167:     \ reading in the block is unnecessary, but simpler
  168:     block ;
  169: 
  170: User scr ( -- a-addr ) \ block-ext
  171:     \G USER VARIABLE: @i{a-addr} is the address of a cell containing
  172:     \G the block number of the block most recently processed by
  173:     \G @code{list}.
  174: 0 scr !
  175: 
  176: \ nac31Mar1999 moved "scr @" to list to make the stack comment correct
  177: : updated?  ( n -- f ) \ gforth
  178:     \G Return true if block @i{n} has been marked as dirty.
  179:     buffer
  180:     [ 0 buffer-dirty 0 block-buffer - ] Literal + @ ;
  181: 
  182: : list ( u -- ) \ block-ext
  183:     \G Display block @i{u}. In Gforth, the block is displayed as 16
  184:     \G numbered lines, each of 64 characters.
  185:     \ calling block again and again looks inefficient but is necessary
  186:     \ in a multitasking environment
  187:     dup scr !
  188:     ." Screen " u.
  189:     scr @ updated?  0= IF ." not "  THEN  ." modified     " cr
  190:     16 0
  191:     ?do
  192: 	i 2 .r space scr @ block i 64 * chars + 64 type cr
  193:     loop ;
  194: 
  195: : (source)  ( -- c-addr u )
  196:   blk @ ?dup
  197:   IF    block chars/block
  198:   ELSE  tib #tib @
  199:   THEN ;
  200: 
  201: ' (source) IS source ( -- c-addr u ) \ core
  202: \G @i{c-addr} is the address of the input buffer and @i{u} is the
  203: \G number of characters in it.
  204: 
  205: : load ( i*x n -- j*x ) \ block
  206:     \G Save the current input source specification. Store @i{n} in
  207:     \G @code{BLK}, set @code{>IN} to 0 and interpret. When the parse
  208:     \G area is exhausted, restore the input source specification.
  209:     push-file
  210:     dup loadline ! blk ! >in off ['] interpret catch
  211:     pop-file throw ;
  212: 
  213: : thru ( i*x n1 n2 -- j*x ) \ block-ext
  214:     \G @code{load} the blocks @i{n1} through @i{n2} in sequence.
  215:     1+ swap ?DO  I load  LOOP ;
  216: 
  217: : +load ( i*x n -- j*x ) \ gforth
  218:     \G Used within a block to load the block specified as the
  219:     \G current block + @i{n}.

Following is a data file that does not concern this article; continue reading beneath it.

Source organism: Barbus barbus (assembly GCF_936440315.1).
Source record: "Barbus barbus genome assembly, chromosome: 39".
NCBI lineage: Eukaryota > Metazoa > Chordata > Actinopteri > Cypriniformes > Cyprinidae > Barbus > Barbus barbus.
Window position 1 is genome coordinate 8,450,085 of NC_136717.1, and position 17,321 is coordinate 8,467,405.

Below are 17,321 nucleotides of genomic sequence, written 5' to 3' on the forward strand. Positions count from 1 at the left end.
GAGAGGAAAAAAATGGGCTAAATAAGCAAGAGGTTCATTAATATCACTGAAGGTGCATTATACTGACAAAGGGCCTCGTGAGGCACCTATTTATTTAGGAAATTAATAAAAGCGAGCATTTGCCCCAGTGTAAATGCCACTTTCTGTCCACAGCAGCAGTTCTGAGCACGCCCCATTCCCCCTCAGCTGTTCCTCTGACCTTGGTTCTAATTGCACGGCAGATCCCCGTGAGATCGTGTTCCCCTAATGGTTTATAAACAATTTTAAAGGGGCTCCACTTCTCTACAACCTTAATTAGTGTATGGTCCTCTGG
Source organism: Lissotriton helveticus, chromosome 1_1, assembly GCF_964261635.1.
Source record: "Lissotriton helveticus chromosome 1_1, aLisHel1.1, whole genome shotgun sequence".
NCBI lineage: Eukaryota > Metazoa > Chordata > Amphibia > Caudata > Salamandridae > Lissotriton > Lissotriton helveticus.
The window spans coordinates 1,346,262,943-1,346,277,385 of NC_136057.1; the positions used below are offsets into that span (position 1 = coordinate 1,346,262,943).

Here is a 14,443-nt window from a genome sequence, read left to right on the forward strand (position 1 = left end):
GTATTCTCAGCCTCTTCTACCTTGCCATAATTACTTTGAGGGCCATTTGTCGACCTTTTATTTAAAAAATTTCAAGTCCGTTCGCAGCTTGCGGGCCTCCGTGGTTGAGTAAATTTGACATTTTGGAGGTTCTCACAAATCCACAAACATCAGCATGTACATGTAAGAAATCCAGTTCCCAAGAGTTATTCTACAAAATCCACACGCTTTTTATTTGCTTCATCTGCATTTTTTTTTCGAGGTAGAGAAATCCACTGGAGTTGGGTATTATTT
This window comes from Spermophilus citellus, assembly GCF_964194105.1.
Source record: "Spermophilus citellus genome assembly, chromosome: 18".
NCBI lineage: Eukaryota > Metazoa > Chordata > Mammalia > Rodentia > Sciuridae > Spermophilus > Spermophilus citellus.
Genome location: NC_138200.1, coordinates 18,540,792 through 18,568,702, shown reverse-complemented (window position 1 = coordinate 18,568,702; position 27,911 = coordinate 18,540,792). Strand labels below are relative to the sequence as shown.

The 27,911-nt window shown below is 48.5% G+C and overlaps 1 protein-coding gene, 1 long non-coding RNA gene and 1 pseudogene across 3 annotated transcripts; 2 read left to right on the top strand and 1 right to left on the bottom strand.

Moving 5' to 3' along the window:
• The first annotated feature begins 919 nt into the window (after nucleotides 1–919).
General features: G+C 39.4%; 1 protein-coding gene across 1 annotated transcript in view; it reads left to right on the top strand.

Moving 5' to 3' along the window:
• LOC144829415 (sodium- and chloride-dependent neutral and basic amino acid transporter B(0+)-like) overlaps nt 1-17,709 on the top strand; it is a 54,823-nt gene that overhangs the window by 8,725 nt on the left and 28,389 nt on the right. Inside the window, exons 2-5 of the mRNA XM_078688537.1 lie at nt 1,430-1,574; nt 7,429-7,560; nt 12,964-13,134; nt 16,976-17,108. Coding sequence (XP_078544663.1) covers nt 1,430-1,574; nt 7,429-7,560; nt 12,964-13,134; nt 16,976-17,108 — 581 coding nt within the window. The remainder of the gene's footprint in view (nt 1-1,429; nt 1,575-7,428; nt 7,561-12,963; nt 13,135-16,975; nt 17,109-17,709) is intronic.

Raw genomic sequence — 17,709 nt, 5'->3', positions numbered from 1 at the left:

220:     blk @ + load ;
  221: 
  222: : +thru ( i*x n1 n2 -- j*x ) \ gforth
  223:     \G Used within a block to load the range of blocks specified as the
  224:     \G current block + @i{n1} thru the current block + @i{n2}.
  225:     1+ swap ?DO  I +load  LOOP ;
  226: 
  227: : --> ( -- ) \ block- block chain
  228:     \G If this symbol is encountered whilst loading block @i{n},
  229:     \G discard the remainder of the block and load block @i{n+1}. Used
  230:     \G for chaining multiple blocks together as a single loadable unit.
  231:     refill drop ; immediate
  232: 
  233: : block-included ( a-addr u -- ) \ gforth
  234:     \G Use within a block that is to be processed by @code{load}. Save
  235:     \G the current blocks file specification, open the blocks file
  236:     \G specified by @i{a-addr u} and @code{load} block 1 from that
  237:     \G file (which may in turn chain or load other blocks). Finally,
  238:     \G close the blocks file and restore the original blocks file.
  239:     block-fid @ >r block-fid off open-blocks
  240:     1 load block-fid @ close-file throw flush
  241:     r> block-fid ! ;
  242: 
  243: \ thrown out because it may provide unpleasant surprises - anton
  244: \ : include ( "name" -- )
  245: \     name 2dup dup 3 - /string s" .fb" compare
  246: \     0= IF  block-included  ELSE  included  THEN ;
  247: 
  248: get-current environment-wordlist set-current
  249: true constant block
  250: true constant block-ext
  251: set-current
  252: 
  253: : bye ( -- ) \ tools-ext
  254:   \G Return control to the host operating system (if any).
  255:   ['] flush catch drop bye ;